A recent article in Ad Age discussed an issue that we’ve been hearing a lot of clients talking about lately – the problems with old copy testing methods in a changing world. The topic of copy testing has always been polarizing. One camp firmly believes in copy testing’s ability to pick the winners, provide actionable diagnostic feedback and thus mitigate risk and ensure advertising that works in-market. The other camp has always firmly believed that copy testing isn’t actually very successful at predicting winners, instead rewarding formulaic advertising and stifling creativity. Dramatic shifts in the world of advertising have created even more pressures on copy testing, with advertisers needing more rapid feedback in a fast-moving world, and the expansion of online branded content requiring ever more copy be produced, including copy that is highly customized for specific audience segments. Many campaigns that have been copy tested fail to produce in-market success, lending credence to the argument that copy testing doesn’t work all that well. (Of course, this begs the question of how much worse the overall advertising environment might be if copy testing didn’t exist…) On the other hand, there are countless non-tested approaches that crash and burn (or fizzle and die) when they hit the market, suggesting that not all brave anti-copy testing senior executives are all that prescient either. It would be great if all advertising decision makers had the intuition and foresight to identify the potential power of ‘Just Do It’ – to name just one of the countless, non-copy tested classics. This individual also needs to be able to identify with certainty those ideas that look good on paper but will fail to connect – either because they are actually small, non-breakthrough ideas or are clever but don’t speak effectively to the hearts and minds of the target audience. But, unfortunately, the kind of advertising wisdom and judgement that can make those calls – not to mention the senior management culture that’s okay with a no-copy testing scenario – isn’t found in many companies. I would suggest that the odds of launching a successful new campaign – or even of producing strong executions within an existing campaign – can be improved dramatically by advertisers who take a more disciplined approach to examining and learning from past in-market results – both successes and failures. Examining actual marketing results in an in-depth manner, and documenting the foundational learning that results, can lead to both dramatic and incremental improvements that are, in fact, highly predictive of both short term and long term advertising success. No, I’m not talking about simply re-executing what’s worked in the past. To the...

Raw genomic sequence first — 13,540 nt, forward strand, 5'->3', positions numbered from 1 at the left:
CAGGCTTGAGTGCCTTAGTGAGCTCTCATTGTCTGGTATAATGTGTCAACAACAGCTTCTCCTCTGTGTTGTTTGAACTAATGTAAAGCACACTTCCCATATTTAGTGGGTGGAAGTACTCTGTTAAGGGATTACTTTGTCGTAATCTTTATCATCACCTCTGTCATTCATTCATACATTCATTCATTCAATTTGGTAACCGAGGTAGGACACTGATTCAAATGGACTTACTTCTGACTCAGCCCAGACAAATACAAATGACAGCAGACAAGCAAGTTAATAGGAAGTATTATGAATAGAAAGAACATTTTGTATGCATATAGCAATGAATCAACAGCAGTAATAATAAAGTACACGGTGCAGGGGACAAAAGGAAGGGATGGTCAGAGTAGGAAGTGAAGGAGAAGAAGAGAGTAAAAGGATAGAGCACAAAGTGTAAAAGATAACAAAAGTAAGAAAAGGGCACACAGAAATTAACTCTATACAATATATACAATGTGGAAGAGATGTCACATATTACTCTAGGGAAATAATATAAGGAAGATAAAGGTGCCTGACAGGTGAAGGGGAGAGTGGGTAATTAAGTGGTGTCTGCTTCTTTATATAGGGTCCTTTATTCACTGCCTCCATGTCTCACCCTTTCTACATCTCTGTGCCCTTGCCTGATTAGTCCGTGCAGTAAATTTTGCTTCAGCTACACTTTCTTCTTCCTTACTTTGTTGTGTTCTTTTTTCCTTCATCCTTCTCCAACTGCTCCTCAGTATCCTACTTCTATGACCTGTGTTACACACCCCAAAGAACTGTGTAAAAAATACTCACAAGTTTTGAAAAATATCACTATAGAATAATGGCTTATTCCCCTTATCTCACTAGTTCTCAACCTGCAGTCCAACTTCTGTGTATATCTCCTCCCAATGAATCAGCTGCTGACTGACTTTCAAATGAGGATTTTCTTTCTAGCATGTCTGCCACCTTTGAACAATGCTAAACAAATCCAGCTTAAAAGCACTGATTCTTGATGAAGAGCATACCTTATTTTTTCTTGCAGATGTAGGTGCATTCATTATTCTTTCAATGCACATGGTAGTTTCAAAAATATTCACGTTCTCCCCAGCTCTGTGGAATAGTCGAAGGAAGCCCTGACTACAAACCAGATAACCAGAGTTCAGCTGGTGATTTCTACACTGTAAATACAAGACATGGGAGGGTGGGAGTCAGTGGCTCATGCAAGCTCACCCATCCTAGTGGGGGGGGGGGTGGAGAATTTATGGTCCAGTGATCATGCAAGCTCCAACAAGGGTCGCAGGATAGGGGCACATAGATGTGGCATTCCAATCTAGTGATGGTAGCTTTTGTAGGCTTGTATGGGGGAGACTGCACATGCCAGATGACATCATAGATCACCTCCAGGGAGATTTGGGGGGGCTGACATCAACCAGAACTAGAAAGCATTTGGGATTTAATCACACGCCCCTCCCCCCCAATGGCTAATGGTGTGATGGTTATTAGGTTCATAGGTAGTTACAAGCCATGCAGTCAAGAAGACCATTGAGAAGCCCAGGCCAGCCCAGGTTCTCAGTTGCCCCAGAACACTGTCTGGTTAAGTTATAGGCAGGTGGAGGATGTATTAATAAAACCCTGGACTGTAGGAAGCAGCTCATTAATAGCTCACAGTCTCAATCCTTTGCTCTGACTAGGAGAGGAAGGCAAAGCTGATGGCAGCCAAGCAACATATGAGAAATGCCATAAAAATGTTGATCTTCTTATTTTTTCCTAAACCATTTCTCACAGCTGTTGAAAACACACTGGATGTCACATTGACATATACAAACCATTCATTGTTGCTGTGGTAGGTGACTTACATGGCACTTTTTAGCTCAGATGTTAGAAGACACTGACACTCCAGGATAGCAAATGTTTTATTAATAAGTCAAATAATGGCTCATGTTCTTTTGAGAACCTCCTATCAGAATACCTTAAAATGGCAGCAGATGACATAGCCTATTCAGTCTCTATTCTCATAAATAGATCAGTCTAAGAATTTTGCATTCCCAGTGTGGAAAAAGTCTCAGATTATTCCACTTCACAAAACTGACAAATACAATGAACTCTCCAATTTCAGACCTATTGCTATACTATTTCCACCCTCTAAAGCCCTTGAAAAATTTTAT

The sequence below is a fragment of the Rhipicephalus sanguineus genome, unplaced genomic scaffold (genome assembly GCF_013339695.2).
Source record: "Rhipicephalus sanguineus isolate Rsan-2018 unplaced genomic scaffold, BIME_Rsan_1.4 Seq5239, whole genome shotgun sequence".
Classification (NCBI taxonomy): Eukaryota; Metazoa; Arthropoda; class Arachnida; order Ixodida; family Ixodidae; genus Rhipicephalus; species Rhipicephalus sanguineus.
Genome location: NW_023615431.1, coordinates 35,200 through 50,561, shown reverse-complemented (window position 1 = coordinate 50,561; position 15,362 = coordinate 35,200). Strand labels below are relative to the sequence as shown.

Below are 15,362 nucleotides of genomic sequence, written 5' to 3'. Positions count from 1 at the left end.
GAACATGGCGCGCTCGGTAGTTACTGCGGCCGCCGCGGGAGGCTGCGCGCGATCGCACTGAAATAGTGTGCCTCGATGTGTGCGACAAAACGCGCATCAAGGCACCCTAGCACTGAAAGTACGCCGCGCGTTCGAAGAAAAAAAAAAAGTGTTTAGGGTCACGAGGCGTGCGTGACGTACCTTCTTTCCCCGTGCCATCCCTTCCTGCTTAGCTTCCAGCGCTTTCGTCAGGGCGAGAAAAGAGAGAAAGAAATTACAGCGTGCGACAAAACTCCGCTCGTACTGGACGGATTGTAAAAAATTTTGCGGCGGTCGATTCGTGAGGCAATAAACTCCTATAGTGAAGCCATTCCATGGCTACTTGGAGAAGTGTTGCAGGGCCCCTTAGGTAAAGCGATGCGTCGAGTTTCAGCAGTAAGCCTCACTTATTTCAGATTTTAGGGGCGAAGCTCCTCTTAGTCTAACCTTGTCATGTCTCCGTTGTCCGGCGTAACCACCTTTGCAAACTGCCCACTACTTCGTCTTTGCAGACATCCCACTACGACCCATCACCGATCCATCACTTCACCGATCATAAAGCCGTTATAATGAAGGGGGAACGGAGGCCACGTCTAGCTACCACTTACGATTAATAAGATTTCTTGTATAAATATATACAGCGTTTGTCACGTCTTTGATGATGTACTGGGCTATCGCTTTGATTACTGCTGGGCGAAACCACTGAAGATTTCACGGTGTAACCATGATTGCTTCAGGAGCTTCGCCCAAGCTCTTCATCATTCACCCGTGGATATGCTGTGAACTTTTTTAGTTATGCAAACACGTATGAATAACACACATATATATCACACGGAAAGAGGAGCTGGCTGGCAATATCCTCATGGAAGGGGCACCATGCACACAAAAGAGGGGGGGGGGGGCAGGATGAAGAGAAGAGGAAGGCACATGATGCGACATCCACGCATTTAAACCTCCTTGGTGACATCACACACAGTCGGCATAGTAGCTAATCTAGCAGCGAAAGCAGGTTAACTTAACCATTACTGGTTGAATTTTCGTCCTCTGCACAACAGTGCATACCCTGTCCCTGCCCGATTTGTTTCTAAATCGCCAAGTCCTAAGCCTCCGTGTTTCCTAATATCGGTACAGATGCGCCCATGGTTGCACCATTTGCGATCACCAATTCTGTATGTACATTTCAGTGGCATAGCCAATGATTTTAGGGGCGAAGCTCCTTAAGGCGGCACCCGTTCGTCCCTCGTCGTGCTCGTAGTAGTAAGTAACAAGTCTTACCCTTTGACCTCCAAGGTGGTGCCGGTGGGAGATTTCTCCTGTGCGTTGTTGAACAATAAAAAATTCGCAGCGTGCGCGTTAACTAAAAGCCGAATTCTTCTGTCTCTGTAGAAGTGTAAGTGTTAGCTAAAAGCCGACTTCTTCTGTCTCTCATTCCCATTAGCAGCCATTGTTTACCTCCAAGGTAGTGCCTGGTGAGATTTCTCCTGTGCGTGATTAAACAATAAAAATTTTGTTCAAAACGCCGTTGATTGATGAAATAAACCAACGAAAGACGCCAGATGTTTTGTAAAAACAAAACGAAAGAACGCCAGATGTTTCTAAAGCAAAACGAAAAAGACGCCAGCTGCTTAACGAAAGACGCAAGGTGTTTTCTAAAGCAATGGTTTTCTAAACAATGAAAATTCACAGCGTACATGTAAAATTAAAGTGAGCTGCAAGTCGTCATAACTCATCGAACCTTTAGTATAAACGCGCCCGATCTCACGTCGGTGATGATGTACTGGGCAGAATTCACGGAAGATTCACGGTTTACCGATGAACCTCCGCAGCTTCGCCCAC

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How to Redefine Customer Loyalty With Churn Analysis
Apr01

How to Redefine Customer Loyalty With Churn Analysis

To brand marketers, fostering brand loyalty is a major objective. It’s a commonly held belief that the loyal customer is a brand’s greatest asset—worth far more than the brand switcher, both in terms of the premium prices that they will pay and the marketer’s ability to maintain a stable sales base. However, often marketers assume that an unchanging share of market implies stability in consumers’ brand purchasing habits. Click HERE for...

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Mapping the chain of influence on consumer choice
Mar05

Mapping the chain of influence on consumer choice

With billions of dollars being spent annually on advertising by major U.S. advertisers, there is no question that advertising plays a vital role in building brands and influencing consumer choice. While this principle is widely accepted, nearly every advertiser is charged with quantifying the specific return on investment that advertising and integrated marketing communications generates for brands in-market. Further, marketers are pushed to optimize campaigns to achieve specific future performance metrics. Retrospective or backward-looking advertising research approaches have long been the standard to understand how advertising works in-market and to provide insight into how to optimize future campaigns. Armed with post-campaign performance information and sales data, advertisers can determine the extent to which campaigns (and individual campaign elements) contributed (or failed to contribute) to sales outcomes. Click HERE for...